Whether it’s a picture book or a novel, I write pages and pages about all the central characters, asking myself questions about who they are, what they want, why they want it, how they’re prevented from getting it, etc. It’s crucial to know what motivates your characters – what values move them to action – and why. Otherwise, you won’t know how they’ll act or react in every situation you put them in.
Each book also involves research. Take, for example, WON TON – A CATTALE TOLD IN HAIKU, the story of a wary shelter cat and the boy who adopts him. Now I know cats. My first spoken word was ‘kitty’ and I’ve shared my life with probably 30 cats over the years. BUT, I still needed to research cat behavior, specifically that of adult cats who’ve spent most of their lives in an animal shelter. I researched shelters, too, and how best to introduce a cat to a new home. (I thought it important for the book to be accurate so shelters would get behind it, maybe even carry it in their gift shops.) I also researched haiku – – American haiku is different from Japanese haiku – – and that’s when I realized I’d actually written the book in senryu! That was an important distinction for me to be awareof if I wanted elementary schools to use the book as a teaching supplement.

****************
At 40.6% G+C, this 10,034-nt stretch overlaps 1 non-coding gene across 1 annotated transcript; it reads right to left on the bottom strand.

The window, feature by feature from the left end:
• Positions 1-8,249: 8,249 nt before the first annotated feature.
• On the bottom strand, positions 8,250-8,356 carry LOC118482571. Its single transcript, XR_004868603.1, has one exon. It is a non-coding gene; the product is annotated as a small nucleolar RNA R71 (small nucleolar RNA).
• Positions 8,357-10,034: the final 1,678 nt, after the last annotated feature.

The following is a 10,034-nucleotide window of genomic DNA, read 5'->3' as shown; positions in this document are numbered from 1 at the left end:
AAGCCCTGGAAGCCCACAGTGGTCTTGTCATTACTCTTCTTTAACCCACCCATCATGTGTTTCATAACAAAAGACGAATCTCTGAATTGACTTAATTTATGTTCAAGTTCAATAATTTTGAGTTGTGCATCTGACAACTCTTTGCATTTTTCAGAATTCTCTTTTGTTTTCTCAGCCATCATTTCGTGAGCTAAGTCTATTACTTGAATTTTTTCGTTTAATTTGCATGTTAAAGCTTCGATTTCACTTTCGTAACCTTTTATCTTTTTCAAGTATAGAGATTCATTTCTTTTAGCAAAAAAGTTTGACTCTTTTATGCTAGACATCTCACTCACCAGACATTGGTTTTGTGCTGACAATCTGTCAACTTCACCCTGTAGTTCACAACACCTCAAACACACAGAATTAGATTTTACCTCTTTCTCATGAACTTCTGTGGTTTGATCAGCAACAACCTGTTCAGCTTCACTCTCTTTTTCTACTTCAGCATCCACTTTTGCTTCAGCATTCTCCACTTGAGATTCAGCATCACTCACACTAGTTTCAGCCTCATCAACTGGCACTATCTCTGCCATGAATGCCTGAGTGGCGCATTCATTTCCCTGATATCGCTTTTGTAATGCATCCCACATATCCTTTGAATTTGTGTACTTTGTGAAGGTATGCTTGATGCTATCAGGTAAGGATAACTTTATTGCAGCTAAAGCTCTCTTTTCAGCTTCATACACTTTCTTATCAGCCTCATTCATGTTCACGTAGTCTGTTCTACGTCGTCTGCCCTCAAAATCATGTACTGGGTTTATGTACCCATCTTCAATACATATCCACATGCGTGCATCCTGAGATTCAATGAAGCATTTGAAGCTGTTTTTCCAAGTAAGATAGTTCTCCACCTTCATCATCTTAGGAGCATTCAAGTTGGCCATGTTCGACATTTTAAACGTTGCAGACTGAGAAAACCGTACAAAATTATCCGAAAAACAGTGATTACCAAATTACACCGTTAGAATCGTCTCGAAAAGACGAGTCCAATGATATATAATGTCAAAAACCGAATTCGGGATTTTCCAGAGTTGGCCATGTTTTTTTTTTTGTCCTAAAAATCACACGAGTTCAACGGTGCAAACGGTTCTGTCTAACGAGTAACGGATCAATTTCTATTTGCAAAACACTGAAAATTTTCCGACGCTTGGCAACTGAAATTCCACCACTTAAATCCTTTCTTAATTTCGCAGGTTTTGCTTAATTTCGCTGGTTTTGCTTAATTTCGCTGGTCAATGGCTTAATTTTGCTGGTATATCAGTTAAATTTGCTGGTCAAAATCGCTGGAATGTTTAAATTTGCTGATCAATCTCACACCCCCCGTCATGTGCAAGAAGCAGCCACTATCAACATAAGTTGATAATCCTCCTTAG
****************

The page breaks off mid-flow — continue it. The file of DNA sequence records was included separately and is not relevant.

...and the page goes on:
After the character work and the research, then I do a rough outline of the book. I ALWAYS know how the story is going to end before I start writing. For me, writing a novel is like taking a trip. You don’t just get in the car and start driving willy-nilly. (Well, in real life you might, if you’re the adventurous sort, but if you do that in fiction, you’ll end up with stream of consciousness stuff, not a novel.)
Before you back out of the garage, you need a destination and you need a road map. The road map is the plot outline. My outlines tend to change along the way, taking little detours here and there, picking up extra passengers (characters), maybe getting a flat tire (more conflict!), but I make sure the basic road map stays the same. That way, I and my story get to The End in one piece.
Q. What’s the biggest mistake that new writers tend to make?
Ha. I don’t know. There are so many from which to choose! Not having read a children’s book since before the invention of dirt…not having been around children since being children themselves…worrying too much about contracts and agents and merchandising instead of focusing on their craft…submitting stories that aren’t stories at all, but incidents or anecdotes…the list goes on.
My biggest mistake, way back when, was writing picture books that featured inanimate, anthropomorphic characters. Kind of like The Missing Piece by Shel Silverstein – but without his wit, intelligence, heart and drawing talents! My early picture books were awful. Of course, I didn’t know that then…